Food prices to rise for South Africans
Droughts, mergers and input costs are expected to push up food prices in the coming months, economist Mike Schussler said on Friday.
"The major impact on the food price now is not just the seed prices but the fact that when the food prices do come down, the maize prices are not going to go down because of the huge, other input costs which are going up," he said in Johannesburg.
Schussler was briefing media on his latest report on the current state of food prices and threats to the food sector.
He said the current drought in the United States was already pushing maize prices up, as the US was the largest maize-growing region and the world's major exporter.
At present, the SA maize price was 44.4 percent higher in the first seven months of 2012 compared to the first seven months of 2011.
He said that input costs such as electricity, fuel and seeds would still cause high food prices in South Africa, even when the US drought was over.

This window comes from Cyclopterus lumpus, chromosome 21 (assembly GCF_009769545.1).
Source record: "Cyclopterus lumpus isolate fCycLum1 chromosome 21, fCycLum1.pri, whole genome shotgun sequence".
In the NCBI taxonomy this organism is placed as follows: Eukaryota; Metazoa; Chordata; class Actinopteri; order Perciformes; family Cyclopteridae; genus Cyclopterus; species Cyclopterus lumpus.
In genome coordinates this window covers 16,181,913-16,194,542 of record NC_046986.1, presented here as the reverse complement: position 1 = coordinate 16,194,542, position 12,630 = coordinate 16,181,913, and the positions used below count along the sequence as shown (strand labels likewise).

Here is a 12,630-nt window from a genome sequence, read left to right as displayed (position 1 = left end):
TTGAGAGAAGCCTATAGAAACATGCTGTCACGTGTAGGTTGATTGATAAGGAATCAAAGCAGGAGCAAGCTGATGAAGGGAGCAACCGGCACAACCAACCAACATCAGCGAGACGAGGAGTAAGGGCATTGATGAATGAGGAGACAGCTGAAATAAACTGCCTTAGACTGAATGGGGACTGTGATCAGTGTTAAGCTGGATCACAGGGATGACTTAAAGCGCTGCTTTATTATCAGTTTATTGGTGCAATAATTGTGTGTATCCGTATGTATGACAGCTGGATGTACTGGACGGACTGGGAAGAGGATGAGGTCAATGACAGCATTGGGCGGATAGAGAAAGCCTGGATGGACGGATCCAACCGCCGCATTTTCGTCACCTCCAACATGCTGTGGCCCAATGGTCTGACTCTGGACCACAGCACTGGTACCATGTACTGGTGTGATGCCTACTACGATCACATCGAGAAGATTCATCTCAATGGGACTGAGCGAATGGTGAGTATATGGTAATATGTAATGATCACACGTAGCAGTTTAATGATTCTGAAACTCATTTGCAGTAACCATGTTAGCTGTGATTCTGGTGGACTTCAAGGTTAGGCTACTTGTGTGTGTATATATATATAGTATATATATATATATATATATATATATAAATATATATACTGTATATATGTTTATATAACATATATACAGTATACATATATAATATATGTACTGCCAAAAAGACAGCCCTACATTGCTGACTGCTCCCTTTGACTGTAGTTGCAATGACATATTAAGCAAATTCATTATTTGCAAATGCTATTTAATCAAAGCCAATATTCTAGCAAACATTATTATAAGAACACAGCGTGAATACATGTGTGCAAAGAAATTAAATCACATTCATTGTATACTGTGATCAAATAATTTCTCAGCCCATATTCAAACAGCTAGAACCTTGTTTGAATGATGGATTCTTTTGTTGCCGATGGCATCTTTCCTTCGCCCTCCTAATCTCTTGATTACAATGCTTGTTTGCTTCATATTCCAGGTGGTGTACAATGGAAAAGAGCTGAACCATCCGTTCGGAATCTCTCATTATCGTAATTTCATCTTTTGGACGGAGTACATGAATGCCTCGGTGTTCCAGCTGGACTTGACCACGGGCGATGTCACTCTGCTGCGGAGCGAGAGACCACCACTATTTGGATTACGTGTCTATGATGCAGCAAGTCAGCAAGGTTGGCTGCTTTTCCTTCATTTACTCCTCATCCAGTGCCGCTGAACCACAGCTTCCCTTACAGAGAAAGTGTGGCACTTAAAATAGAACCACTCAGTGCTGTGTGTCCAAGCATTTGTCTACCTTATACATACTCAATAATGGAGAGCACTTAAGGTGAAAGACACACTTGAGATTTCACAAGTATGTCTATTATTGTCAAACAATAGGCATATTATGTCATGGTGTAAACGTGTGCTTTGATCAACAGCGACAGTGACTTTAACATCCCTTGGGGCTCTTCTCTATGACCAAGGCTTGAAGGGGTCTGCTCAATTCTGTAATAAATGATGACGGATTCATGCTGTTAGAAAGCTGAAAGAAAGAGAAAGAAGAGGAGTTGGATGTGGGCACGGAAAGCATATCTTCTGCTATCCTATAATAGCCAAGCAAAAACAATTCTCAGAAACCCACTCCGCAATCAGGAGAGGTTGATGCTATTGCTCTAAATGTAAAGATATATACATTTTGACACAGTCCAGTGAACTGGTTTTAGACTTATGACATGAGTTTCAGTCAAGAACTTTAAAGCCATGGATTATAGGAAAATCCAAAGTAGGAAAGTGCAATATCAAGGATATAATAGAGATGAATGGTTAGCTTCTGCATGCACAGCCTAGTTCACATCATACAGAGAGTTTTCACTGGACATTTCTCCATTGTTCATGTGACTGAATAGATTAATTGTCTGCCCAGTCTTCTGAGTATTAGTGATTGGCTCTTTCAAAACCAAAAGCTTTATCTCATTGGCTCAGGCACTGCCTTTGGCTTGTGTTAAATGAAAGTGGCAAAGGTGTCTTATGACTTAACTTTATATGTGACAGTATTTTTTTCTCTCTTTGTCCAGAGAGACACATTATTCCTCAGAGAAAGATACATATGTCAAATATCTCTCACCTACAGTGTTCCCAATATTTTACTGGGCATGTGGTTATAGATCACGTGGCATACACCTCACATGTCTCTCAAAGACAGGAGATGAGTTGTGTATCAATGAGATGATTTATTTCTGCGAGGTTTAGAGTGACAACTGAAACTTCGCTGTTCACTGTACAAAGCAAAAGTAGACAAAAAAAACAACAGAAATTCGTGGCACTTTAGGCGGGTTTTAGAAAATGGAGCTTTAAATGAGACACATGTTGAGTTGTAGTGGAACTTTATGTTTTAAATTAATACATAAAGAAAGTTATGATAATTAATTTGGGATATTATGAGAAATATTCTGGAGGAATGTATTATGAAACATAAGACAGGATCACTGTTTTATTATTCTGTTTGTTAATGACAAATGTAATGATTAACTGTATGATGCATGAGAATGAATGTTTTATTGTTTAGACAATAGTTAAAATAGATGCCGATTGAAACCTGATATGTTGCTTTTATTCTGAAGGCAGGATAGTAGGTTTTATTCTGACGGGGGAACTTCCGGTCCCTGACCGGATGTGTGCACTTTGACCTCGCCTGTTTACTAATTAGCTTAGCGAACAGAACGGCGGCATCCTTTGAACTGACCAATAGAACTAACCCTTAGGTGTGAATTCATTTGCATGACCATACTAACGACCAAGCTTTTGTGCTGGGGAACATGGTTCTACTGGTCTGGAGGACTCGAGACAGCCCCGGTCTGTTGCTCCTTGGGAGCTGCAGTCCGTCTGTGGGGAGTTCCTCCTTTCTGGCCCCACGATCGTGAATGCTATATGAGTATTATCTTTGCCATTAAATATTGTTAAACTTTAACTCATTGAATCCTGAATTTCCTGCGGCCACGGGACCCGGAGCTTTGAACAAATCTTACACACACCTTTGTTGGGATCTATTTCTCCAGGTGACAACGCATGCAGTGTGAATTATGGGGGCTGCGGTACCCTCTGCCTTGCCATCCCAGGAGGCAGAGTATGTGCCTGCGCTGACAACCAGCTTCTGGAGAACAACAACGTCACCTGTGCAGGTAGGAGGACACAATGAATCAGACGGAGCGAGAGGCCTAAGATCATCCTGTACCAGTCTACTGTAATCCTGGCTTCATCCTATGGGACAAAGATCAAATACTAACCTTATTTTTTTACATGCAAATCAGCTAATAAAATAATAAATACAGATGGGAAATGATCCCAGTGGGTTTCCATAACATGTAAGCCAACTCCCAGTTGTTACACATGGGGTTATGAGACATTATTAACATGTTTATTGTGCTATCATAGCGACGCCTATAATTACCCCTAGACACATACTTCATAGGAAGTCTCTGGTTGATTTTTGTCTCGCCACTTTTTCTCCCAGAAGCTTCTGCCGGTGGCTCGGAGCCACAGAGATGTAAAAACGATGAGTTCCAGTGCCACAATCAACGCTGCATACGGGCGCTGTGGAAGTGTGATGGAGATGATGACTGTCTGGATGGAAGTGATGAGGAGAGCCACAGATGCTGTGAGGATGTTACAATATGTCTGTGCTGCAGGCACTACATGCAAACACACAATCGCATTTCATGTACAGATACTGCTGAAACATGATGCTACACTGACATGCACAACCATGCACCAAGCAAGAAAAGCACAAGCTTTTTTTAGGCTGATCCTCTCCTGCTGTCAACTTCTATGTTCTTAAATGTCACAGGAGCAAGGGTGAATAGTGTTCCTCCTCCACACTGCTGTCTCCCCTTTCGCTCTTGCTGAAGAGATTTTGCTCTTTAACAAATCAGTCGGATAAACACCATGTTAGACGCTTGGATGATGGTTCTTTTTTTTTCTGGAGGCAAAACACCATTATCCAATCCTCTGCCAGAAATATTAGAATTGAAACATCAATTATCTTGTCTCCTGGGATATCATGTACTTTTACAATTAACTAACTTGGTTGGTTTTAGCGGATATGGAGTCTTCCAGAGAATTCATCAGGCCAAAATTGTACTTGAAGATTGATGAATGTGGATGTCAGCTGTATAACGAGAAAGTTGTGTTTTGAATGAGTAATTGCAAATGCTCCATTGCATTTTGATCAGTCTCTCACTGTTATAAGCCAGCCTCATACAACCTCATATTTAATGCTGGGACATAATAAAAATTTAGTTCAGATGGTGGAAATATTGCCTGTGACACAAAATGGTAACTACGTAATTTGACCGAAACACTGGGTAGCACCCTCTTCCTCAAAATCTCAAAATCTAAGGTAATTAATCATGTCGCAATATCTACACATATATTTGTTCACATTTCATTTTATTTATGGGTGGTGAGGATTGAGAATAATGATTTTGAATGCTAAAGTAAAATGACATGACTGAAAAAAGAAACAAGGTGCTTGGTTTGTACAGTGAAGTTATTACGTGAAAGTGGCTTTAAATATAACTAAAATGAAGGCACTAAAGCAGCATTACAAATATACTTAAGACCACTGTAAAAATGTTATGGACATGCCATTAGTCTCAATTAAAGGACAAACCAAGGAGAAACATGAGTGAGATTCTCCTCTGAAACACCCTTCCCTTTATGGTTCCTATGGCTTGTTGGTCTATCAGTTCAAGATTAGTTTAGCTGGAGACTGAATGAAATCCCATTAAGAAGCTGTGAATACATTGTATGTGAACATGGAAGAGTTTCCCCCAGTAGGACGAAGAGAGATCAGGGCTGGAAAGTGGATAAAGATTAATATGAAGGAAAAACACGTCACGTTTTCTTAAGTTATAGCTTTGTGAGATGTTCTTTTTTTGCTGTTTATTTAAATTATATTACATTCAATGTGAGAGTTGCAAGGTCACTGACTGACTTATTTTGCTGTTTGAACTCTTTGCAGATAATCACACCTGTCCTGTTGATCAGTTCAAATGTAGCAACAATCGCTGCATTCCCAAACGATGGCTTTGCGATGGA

Schussler said seed, the second-highest input cost for farmers, could go up because of the proposed merger between American seed company Pioneer Hi-Bred and South African company Pannar Seed.
The merger has been approved by the Competition Commission but has been taken to the Supreme Court of Appeal, which would make a decision as to whether it would listen to the matter.
The merger was expected to increase the price of seed by up to 12 percent. This could be on top of the average price increase of seed in South Africa which is 18 percent, Schussler said.
"The poorest of the South African consumers will be the hardest hit, because they spend 40 percent of their income on food."